November 16, 2016 | By Amy Juschka for BlueDot.ca
Today in Montreal, David Suzuki will announce the second phase of the Blue Dot movement.
“In two short years, more than 100,000 people have joined the Blue Dot movement for environmental rights, and 145 cities and towns have recognized these rights at the local level,” Suzuki said. “We’ve reached a critical mass and are now turning to the next phase of this campaign — a federal environmental bill of rights.”
Suzuki and a panel of experts will be joined online and in person for a national town hall to plan this next phase of the campaign. It seeks the legal recognition of the right to a healthy environment — including the right to clean air and water, safe food and a stable climate — for everyone in Canada. This is a major step towards the campaign’s ultimate objective of enshrining environmental rights in our Constitution, something already enjoyed by 110 countries worldwide, but not Canada.
“Donald Trump’s recent victory in the United States demonstrates the importance of guaranteeing rights to environmental protection,” Suzuki said. “Issues as important as clean air and water should not be left at the mercy of political cycles.” Continue reading
Dear friends of Speak to the Wild
The message that follows this e-mail appeared in my inbox a few days ago. Reading it, I was put in mind of our collective decision last autumn to work for meaningful change in Canada, how important that is.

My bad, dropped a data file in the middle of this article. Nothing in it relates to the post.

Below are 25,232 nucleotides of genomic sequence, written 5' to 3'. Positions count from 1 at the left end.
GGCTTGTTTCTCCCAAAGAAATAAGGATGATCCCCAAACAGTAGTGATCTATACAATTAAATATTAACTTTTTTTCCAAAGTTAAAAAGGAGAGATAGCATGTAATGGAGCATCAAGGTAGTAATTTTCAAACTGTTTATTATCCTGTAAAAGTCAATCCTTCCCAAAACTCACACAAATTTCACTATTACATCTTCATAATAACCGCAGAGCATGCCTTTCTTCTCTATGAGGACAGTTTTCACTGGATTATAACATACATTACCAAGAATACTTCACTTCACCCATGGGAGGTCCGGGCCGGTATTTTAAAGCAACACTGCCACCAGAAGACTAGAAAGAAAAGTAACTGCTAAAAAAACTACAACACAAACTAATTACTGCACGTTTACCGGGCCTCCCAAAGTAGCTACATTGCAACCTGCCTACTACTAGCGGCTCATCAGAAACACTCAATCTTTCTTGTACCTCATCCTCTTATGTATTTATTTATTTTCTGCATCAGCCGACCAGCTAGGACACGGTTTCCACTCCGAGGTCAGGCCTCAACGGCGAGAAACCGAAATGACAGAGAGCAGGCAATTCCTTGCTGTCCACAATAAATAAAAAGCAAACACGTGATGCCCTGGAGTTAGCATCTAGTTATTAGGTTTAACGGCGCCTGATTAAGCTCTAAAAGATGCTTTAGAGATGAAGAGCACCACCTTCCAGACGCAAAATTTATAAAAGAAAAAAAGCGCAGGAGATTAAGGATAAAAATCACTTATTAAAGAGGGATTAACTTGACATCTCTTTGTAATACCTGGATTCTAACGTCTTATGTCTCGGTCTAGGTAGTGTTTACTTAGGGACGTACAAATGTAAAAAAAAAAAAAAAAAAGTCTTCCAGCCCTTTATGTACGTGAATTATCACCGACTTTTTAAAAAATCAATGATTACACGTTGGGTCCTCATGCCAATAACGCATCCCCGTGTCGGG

The time has come to take Speak to the Wild to the next level. Our most immediate task is to finalize our S2W Declaration, currently in draft form. Emily McGiffin will shortly be in touch with you about this. When you hear from her, please take the time to be involved. This is our chance to make our feelings known and have our voices heard. Continue reading
Ottawa – In the first annual assessment of how well provinces and territories are enacting the requirements for conservation plans under the federal government’s National Recovery Strategy for Boreal Woodland Caribou, the Canadian Parks and Wilderness Society (CPAWS) and David Suzuki Foundation (DSF) find the majority are lagging behind badly.
“We gave low grades to six of the nine provinces and territories that still shelter boreal woodland caribou on their overall performance in conserving caribou over the past year. The only bright news is that three jurisdictions – Manitoba, Saskatchewan and the Northwest Territories — received “medium” grades because they have made some welcome progress in conserving Santa’s reindeer’s Canadian cousins,” says Eric Hebert-Daly, CPAWS National Executive Director.
Boreal Woodland Caribou by Tin Can Forest
Canada’s boreal woodland caribou are of the same family as domesticated “reindeer” found in Nordic countries. However, more than half of Canada’s boreal woodland caribou populations are estimated to be at risk of extinction.